The Critical Role of the Board in Amending Governing Documents
Evolving community needs and changing legal requirements often present a community association board of directors with a daunting task: amending the association’s governing documents. A well-crafted amendment that complies with applicable law is the obvious objective of any board of directors that is considering proposing revisions to its governing documents. Developing this amendment document itself is generally the easy part of the amendment process if the association is represented by an experienced community association attorney.
More frequently, the hardest parts of amending governing documents are getting the association members’ attention, marketing the amendment to them and obtaining their approving votes. But, unless the necessary majority of members participate, any amendment, no matter how well drafted, is doomed to failure. So, if your board of directors is considering proposing an amendment for approval by your association’s members, getting members engaged and responding likely will be key to a successful amendment. Because of this reality, here are four questions to ponder if your board is proposing to amend its governing documents::
- Is the amendment really necessary?
The amendment process involves significant expense and effort. A smart board of directors will ask whether the issue that the amendment is intended to fix can be addressed in any other way. In consultation with the association’s attorney, the board will want to consider whether, for example, an available statute will serve to address the issue or whether a board resolution would have sufficient authority to avoid the need to go through the amendment process. Similarly, the board will want to consider whether the issue arises so infrequently that attempting to amend the documents in order to address it is not justified.
- Can association members be expected to perceive the value of the amendment?
The members of the board of directors are engaged, often on a nearly-daily basis, in the business of the association. From this perspective, the directors can readily appreciate the value of the proposed amendment. The other members of the association, however, are almost certainly not engaged in the association’s affairs and are involved instead in their daily lives. This leaves them little time to understand or worry about association issues that, to the directors, mandate an amendment to the governing documents. Because of this fact of life, a proposed amendment has a far better chance of membership approval if the need and value of the amendment can be shown to the members in as brief and “non-legalese” a way as possible. One wit has suggested that it must be possible to explain the need and effect of an amendment “before the light changes at Main and Broad.”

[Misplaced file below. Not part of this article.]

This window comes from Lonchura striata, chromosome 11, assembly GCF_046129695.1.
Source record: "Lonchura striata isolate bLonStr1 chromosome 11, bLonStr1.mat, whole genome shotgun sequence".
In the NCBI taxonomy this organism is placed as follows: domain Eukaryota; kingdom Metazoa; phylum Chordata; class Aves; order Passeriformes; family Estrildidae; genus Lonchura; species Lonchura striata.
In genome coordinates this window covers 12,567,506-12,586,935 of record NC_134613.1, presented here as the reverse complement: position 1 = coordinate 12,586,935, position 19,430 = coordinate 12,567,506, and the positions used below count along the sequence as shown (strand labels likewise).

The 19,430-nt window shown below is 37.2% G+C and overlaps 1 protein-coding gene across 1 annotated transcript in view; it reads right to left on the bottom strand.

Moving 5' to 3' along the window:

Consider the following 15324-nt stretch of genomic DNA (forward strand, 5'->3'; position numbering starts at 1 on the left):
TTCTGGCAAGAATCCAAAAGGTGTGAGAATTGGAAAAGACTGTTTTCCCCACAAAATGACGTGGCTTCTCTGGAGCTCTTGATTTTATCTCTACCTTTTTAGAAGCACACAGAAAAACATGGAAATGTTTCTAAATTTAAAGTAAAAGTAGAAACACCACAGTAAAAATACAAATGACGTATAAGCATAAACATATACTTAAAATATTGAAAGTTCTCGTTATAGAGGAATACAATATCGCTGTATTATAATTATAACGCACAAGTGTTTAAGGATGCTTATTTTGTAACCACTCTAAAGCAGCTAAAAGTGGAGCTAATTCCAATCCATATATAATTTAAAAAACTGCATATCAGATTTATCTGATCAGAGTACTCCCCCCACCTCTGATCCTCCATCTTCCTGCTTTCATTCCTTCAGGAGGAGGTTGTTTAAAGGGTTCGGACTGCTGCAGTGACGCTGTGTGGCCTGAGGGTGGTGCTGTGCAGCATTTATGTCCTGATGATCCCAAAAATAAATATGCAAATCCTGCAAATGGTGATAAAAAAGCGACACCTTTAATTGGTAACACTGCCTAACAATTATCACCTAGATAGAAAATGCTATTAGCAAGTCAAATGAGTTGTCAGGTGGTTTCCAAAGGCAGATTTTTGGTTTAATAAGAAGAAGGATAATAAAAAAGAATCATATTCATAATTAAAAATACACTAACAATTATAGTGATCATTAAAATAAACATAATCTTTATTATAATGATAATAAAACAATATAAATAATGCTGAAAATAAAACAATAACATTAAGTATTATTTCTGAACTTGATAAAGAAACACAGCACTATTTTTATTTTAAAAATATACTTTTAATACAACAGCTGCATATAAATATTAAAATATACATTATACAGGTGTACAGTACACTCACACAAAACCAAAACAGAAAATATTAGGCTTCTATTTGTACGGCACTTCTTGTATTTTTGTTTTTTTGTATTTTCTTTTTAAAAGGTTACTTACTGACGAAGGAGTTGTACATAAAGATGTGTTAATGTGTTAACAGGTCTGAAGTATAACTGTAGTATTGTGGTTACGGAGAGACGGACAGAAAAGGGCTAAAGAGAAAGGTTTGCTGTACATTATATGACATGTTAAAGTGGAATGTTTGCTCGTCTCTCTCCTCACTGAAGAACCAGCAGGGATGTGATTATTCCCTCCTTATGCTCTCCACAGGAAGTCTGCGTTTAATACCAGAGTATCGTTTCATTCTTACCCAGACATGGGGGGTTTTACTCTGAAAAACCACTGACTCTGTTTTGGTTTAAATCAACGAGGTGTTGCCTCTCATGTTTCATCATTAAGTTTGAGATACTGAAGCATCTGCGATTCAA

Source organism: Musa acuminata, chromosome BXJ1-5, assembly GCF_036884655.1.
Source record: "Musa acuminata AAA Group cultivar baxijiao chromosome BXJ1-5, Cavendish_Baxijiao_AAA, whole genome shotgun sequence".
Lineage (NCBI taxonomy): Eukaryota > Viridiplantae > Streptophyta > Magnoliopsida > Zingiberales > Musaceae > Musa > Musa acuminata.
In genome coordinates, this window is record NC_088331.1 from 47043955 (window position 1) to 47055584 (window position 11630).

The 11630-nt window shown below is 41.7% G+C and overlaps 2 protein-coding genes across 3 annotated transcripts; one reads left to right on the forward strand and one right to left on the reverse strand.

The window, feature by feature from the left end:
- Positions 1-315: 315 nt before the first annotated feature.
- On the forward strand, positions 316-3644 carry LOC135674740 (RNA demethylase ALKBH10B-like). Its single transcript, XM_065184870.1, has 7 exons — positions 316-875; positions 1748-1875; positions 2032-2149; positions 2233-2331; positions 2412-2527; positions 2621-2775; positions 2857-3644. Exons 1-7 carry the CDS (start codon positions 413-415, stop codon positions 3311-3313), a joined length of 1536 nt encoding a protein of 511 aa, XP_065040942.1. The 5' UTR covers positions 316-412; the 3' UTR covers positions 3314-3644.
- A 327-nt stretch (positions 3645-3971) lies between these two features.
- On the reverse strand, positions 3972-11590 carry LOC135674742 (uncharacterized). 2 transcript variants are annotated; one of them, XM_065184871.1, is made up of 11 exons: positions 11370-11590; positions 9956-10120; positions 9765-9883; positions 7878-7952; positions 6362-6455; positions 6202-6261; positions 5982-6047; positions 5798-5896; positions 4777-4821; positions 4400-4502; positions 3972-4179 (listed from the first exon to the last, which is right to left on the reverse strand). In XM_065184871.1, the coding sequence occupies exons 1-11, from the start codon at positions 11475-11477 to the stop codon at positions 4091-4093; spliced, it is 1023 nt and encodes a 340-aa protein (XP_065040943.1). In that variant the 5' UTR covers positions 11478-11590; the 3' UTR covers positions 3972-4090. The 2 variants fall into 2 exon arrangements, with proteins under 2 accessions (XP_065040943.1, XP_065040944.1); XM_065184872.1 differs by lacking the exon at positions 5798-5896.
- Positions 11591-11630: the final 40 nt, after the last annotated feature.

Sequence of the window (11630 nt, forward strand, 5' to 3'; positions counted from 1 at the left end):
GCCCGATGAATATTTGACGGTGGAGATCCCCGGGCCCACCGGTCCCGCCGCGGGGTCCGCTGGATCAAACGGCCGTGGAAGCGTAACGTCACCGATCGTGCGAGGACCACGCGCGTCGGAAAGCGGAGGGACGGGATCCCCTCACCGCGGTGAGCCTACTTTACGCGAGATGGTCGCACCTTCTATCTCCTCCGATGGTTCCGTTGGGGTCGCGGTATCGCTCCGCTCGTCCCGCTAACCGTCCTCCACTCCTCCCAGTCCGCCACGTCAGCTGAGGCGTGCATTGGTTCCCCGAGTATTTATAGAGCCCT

Board members should carefully think about “talking points” for use in both oral and written presentations to the members. The talking points must simply and clearly set out the reasons for and anticipated effect of the proposed amendment. These talking points must make the strongest case possible as succinctly as possible.
- What is the “marketing plan” and how will it be implemented?
The approval of at least a majority of members is required by most association documents in order for an amendment to become effective. This, together with the non-involvement of most members in the affairs of the association, calls for a well-thought out plan for marketing the amendment to the members.